Malaria is transmitted by the bite of the female Anopheles mosquito. The disease is also transmitted through the blood, so while contact with an infected person is not sufficient to transmit the disease, blood transfusion and sharing of intravenous needles will spread the parasite.

As the disease is transmitted by a simple mosquito bite, infection can occur during short stopovers in infectious areas. Travellers should also be aware that due to the disease's incubation period (greater than 7-8 days), symptoms may not appear until the sufferer is in such an area that malaria is not immediately considered as the cause. 


Signs and Symptoms

The disease causes:

§ fever

§ chills

§ aching muscles and joints

§ jaundice

§ headaches

§ coughing

§ vomiting and diarrhoea


The period between the mosquito bite and onset of symptoms is at least 8 days, but can be much longer. It is potentially fatal if not treated quickly.



Malaria is a danger in certain areas of Central and South America, Africa, Asia Minor, the Indian subcontinent and South East Asia. In general, resorts in Asia have a low risk for malaria, and the longer they have been a resort, the more likely malaria is not a risk, e.g. Bali. The risk is, however, never zero. So use your repellant. We recommend using Repel, a tropical strength repellent containing 30% DEET and is effective for 6 hours (unless you jump in the pool of course!).  If venturing to places with high levels of humidity causing signifcant sweating you may want to consider the 80% DEET Bushman Insect Repellent.

Unless you venture into the Amazon region, South America is a low risk for malaria . Many of the attractions in South America are above 2000m and mosquitoes find it too hard to fly that high! (The lower temperature prevents breeding). However, malaria is widespread in tropical and subtropical areas of the world. Africa is the highest risk for malaria, along with the Solomon Islands, and PNG.



As there is no effective vaccine for malaria, it is recommended travellers avoid mosquito bites, and take prophylactic medication to prevent contracting the disease.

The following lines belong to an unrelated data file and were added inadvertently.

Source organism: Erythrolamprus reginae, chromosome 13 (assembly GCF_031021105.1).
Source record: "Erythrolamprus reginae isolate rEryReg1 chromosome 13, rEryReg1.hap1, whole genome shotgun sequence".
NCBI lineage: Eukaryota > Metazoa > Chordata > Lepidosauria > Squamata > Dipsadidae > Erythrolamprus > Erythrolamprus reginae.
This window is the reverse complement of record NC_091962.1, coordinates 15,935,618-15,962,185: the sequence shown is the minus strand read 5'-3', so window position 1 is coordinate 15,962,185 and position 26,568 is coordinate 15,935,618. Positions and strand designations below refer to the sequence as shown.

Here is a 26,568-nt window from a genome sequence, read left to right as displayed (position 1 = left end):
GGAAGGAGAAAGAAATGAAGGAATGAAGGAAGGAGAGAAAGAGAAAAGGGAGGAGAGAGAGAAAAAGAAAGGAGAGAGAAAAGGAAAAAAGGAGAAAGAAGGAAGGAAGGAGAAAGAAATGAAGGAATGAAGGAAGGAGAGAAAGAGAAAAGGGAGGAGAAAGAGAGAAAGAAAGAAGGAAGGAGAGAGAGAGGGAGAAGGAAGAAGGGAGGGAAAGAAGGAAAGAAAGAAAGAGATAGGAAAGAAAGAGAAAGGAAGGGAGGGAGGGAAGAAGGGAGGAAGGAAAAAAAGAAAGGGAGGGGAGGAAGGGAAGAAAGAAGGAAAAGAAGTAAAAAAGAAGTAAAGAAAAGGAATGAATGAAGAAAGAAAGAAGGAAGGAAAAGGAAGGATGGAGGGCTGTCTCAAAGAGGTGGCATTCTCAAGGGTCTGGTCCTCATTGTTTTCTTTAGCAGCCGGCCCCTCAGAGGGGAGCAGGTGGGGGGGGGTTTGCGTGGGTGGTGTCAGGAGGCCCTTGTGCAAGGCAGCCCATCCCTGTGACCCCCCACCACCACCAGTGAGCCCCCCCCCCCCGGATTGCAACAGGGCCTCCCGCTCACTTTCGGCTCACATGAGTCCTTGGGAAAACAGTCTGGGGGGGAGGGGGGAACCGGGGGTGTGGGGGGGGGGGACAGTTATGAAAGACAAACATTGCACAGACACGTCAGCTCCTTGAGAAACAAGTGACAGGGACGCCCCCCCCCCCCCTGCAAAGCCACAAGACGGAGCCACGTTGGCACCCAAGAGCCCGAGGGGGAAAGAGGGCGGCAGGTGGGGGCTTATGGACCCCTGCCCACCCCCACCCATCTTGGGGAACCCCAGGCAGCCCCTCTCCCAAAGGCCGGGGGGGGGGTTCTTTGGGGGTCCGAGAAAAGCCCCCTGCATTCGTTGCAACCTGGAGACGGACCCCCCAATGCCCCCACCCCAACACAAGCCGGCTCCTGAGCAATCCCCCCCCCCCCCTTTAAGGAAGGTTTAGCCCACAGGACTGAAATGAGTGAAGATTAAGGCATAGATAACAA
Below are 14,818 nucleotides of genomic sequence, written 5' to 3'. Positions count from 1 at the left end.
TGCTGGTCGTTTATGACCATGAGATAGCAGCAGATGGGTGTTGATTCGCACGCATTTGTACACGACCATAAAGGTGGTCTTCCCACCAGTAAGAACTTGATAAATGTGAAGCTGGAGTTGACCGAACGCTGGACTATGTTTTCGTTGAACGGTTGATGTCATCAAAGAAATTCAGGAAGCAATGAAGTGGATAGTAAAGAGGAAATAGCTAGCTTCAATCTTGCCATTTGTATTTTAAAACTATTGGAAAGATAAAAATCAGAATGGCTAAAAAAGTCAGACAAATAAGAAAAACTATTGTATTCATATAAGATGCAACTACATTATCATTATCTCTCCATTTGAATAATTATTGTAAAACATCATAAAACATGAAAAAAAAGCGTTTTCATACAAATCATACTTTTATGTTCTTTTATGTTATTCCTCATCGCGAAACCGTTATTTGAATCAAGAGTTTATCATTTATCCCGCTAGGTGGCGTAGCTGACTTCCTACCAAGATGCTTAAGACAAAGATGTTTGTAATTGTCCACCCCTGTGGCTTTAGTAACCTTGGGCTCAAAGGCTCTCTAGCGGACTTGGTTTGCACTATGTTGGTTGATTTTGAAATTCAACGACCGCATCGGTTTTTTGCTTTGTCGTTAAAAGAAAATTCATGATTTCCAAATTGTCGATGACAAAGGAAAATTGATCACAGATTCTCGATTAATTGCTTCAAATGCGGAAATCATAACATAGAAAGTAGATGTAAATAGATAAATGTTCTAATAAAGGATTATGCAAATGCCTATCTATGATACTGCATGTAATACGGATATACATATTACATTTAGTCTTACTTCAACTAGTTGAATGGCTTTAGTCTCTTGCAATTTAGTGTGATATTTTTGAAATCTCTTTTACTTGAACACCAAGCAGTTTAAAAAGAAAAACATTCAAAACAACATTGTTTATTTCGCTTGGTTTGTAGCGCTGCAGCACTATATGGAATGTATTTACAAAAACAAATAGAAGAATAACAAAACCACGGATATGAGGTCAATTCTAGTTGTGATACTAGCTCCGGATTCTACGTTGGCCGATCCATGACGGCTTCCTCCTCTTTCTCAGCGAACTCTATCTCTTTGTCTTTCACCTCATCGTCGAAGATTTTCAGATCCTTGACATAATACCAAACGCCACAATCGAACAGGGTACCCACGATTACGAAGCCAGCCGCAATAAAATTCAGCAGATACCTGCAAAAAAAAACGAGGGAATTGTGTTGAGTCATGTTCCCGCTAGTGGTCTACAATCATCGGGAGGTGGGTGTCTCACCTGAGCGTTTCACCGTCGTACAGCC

Wearing long trousers, skirts, sleeves and socks will help discourage mosquito bites. This is especially recommended after sunset, when the mosquitoes that transmit the disease are most active. Insect repellent should be used on exposed skin. Mosquito netting over bedding and windows can also be impregnated with insect repellent. Permethrin 0.5gm/m2 will provide protection for three months. Avoid areas of still water, as this is where mosquitoes breed. Dengue Fever is spread by mosquitoes which are active in daylight, so caution is advised during the daylight too!

There a number of prophylactic drugs used to prevent malaria (see Malaria Prevention in Travel Health Tips and clinic handouts). Which drug is prescribed depends upon the area the traveller is visiting, which form of the parasite exists in the region and the personal details of the patient. It is important for the traveller to visit a doctor who specialises in travel medicine, to be assured that all these factors have been taken into account when obtaining their prescription. Please make sure you have up-to-date information about your area of travel and your medication. Some medications are unsuitable for pregnant mothers and infants. If you are pregnant or hoping to become so soon after your trip, please advise your doctor when requesting your medication. It is very important to continue the medication after you have left the malarious area, and complete the entire course recommended by your doctor.

The malaria parasite first develops in the liver, and can take a number of weeks to re-enter the blood stream where some medications are effective.

Some malaria medications can cause side effects such as nausea and dizziness. Ask your doctor about possible side effects of your medication. If you suffer any adverse effects, contact your doctor immediately. Malaria medications are sometimes ineffective. This may be due to incorrect dosage or irregular administration (you are on holidays after all!). Gastrointestinal upsets causing vomiting and diarrhoea can affect absorption of the medication. The parasite's long incubation period can mean that disease may appear after the traveller ceases taking medication, especially if ceased prematurely (4 weeks is the usual time medication needs to be taken after leaving the malarious area), and malaria parasites have been known to become resistant to medications.